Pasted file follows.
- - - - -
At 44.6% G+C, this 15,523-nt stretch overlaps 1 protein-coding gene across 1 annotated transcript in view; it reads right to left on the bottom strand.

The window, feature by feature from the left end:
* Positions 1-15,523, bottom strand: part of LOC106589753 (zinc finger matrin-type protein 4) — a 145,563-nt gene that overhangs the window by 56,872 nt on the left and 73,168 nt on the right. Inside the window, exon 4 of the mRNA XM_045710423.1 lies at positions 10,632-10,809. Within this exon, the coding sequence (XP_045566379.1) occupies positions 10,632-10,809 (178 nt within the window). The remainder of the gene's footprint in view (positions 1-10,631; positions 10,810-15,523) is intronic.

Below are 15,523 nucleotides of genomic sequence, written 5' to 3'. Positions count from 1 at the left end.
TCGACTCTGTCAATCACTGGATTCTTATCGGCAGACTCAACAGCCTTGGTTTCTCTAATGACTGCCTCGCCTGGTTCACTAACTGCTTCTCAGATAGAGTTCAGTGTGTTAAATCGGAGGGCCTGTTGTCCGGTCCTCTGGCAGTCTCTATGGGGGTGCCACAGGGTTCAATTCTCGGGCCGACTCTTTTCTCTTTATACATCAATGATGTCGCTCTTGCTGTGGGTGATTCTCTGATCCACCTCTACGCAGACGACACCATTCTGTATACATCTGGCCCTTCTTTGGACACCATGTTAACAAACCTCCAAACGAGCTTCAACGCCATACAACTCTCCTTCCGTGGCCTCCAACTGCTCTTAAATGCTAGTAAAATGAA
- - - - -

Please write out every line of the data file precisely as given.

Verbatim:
At 44.6% G+C, this 15,523-nt stretch overlaps 1 protein-coding gene across 1 annotated transcript in view; it reads right to left on the bottom strand.

The window, feature by feature from the left end:
* Positions 1-15,523, bottom strand: part of LOC106589753 (zinc finger matrin-type protein 4) — a 145,563-nt gene that overhangs the window by 56,872 nt on the left and 73,168 nt on the right. Inside the window, exon 4 of the mRNA XM_045710423.1 lies at positions 10,632-10,809. Within this exon, the coding sequence (XP_045566379.1) occupies positions 10,632-10,809 (178 nt within the window). The remainder of the gene's footprint in view (positions 1-10,631; positions 10,810-15,523) is intronic.

Below are 15,523 nucleotides of genomic sequence, written 5' to 3'. Positions count from 1 at the left end.
TCGACTCTGTCAATCACTGGATTCTTATCGGCAGACTCAACAGCCTTGGTTTCTCTAATGACTGCCTCGCCTGGTTCACTAACTGCTTCTCAGATAGAGTTCAGTGTGTTAAATCGGAGGGCCTGTTGTCCGGTCCTCTGGCAGTCTCTATGGGGGTGCCACAGGGTTCAATTCTCGGGCCGACTCTTTTCTCTTTATACATCAATGATGTCGCTCTTGCTGTGGGTGATTCTCTGATCCACCTCTACGCAGACGACACCATTCTGTATACATCTGGCCCTTCTTTGGACACCATGTTAACAAACCTCCAAACGAGCTTCAACGCCATACAACTCTCCTTCCGTGGCCTCCAACTGCTCTTAAATGCTAGTAAAATGAA